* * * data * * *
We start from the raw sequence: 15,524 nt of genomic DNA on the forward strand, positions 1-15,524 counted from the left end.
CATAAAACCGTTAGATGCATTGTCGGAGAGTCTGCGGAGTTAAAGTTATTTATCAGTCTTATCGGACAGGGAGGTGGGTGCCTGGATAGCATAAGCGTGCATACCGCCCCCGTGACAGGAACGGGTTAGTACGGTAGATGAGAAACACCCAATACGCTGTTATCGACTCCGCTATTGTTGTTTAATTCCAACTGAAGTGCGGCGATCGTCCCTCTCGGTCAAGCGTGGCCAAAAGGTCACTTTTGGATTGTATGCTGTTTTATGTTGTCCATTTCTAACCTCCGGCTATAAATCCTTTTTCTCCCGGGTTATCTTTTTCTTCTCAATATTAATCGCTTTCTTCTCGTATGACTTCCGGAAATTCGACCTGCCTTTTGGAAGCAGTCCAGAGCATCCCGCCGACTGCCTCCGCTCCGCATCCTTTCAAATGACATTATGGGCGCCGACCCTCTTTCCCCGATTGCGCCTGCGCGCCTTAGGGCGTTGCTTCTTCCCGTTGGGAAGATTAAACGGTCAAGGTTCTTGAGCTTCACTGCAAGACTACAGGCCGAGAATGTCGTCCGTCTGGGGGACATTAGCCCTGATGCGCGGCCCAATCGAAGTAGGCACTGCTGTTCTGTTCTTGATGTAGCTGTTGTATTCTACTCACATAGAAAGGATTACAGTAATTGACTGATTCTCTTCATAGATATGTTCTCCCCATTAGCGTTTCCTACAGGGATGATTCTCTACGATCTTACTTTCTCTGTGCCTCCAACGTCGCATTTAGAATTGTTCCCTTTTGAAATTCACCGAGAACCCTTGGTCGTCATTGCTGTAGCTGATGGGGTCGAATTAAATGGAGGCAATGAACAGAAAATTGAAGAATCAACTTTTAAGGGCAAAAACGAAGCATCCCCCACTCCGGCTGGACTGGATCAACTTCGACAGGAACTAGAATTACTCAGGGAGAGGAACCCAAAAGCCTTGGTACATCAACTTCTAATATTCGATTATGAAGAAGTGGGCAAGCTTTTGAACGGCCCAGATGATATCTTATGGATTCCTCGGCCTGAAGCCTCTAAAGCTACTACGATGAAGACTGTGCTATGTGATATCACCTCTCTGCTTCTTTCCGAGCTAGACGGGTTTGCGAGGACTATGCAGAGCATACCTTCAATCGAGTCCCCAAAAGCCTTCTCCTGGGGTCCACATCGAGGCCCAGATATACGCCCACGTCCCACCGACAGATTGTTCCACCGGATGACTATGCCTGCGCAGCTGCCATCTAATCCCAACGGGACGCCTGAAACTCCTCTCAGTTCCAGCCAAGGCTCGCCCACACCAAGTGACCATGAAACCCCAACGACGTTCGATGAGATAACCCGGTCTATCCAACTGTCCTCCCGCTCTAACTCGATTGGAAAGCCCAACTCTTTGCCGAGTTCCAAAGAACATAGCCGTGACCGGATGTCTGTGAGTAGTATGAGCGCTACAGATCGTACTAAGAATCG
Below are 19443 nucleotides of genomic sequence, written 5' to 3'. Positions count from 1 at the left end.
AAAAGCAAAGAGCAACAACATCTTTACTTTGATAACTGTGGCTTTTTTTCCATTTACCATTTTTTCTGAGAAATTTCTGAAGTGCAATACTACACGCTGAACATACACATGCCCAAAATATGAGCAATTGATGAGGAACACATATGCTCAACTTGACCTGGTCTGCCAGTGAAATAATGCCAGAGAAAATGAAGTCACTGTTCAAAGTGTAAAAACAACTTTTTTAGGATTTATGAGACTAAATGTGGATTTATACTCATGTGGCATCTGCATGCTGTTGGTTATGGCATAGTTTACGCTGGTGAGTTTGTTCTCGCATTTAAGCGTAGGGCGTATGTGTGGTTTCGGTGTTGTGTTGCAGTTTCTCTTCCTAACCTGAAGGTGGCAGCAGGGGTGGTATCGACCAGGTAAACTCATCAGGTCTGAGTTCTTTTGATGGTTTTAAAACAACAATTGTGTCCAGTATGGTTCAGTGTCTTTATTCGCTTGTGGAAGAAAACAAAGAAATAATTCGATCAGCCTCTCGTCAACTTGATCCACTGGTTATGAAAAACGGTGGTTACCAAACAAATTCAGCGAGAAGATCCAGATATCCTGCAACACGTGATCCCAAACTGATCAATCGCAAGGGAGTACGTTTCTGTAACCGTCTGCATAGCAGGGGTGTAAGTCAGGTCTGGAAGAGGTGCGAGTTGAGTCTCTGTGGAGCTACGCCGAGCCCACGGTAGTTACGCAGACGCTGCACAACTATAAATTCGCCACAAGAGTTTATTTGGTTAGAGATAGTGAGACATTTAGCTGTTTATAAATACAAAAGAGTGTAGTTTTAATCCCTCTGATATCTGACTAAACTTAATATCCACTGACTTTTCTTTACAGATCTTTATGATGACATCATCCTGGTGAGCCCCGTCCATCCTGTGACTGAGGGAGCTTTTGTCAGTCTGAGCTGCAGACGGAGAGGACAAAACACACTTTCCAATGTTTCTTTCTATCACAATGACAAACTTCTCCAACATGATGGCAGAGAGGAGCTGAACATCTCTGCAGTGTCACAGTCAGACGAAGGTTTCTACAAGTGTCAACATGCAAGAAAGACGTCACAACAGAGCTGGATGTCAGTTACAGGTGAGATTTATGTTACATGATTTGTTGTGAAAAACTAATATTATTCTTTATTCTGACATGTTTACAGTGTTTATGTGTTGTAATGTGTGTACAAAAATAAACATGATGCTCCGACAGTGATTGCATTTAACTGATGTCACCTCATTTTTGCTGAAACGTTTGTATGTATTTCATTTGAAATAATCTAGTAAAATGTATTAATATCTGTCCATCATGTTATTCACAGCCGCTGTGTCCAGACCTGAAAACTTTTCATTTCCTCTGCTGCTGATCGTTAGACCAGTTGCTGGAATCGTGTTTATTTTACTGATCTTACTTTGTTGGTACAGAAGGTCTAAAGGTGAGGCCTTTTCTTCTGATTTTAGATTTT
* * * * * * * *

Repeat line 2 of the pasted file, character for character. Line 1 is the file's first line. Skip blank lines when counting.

CATAAAACCGTTAGATGCATTGTCGGAGAGTCTGCGGAGTTAAAGTTATTTATCAGTCTTATCGGACAGGGAGGTGGGTGCCTGGATAGCATAAGCGTGCATACCGCCCCCGTGACAGGAACGGGTTAGTACGGTAGATGAGAAACACCCAATACGCTGTTATCGACTCCGCTATTGTTGTTTAATTCCAACTGAAGTGCGGCGATCGTCCCTCTCGGTCAAGCGTGGCCAAAAGGTCACTTTTGGATTGTATGCTGTTTTATGTTGTCCATTTCTAACCTCCGGCTATAAATCCTTTTTCTCCCGGGTTATCTTTTTCTTCTCAATATTAATCGCTTTCTTCTCGTATGACTTCCGGAAATTCGACCTGCCTTTTGGAAGCAGTCCAGAGCATCCCGCCGACTGCCTCCGCTCCGCATCCTTTCAAATGACATTATGGGCGCCGACCCTCTTTCCCCGATTGCGCCTGCGCGCCTTAGGGCGTTGCTTCTTCCCGTTGGGAAGATTAAACGGTCAAGGTTCTTGAGCTTCACTGCAAGACTACAGGCCGAGAATGTCGTCCGTCTGGGGGACATTAGCCCTGATGCGCGGCCCAATCGAAGTAGGCACTGCTGTTCTGTTCTTGATGTAGCTGTTGTATTCTACTCACATAGAAAGGATTACAGTAATTGACTGATTCTCTTCATAGATATGTTCTCCCCATTAGCGTTTCCTACAGGGATGATTCTCTACGATCTTACTTTCTCTGTGCCTCCAACGTCGCATTTAGAATTGTTCCCTTTTGAAATTCACCGAGAACCCTTGGTCGTCATTGCTGTAGCTGATGGGGTCGAATTAAATGGAGGCAATGAACAGAAAATTGAAGAATCAACTTTTAAGGGCAAAAACGAAGCATCCCCCACTCCGGCTGGACTGGATCAACTTCGACAGGAACTAGAATTACTCAGGGAGAGGAACCCAAAAGCCTTGGTACATCAACTTCTAATATTCGATTATGAAGAAGTGGGCAAGCTTTTGAACGGCCCAGATGATATCTTATGGATTCCTCGGCCTGAAGCCTCTAAAGCTACTACGATGAAGACTGTGCTATGTGATATCACCTCTCTGCTTCTTTCCGAGCTAGACGGGTTTGCGAGGACTATGCAGAGCATACCTTCAATCGAGTCCCCAAAAGCCTTCTCCTGGGGTCCACATCGAGGCCCAGATATACGCCCACGTCCCACCGACAGATTGTTCCACCGGATGACTATGCCTGCGCAGCTGCCATCTAATCCCAACGGGACGCCTGAAACTCCTCTCAGTTCCAGCCAAGGCTCGCCCACACCAAGTGACCATGAAACCCCAACGACGTTCGATGAGATAACCCGGTCTATCCAACTGTCCTCCCGCTCTAACTCGATTGGAAAGCCCAACTCTTTGCCGAGTTCCAAAGAACATAGCCGTGACCGGATGTCTGTGAGTAGTATGAGCGCTACAGATCGTACTAAGAATCG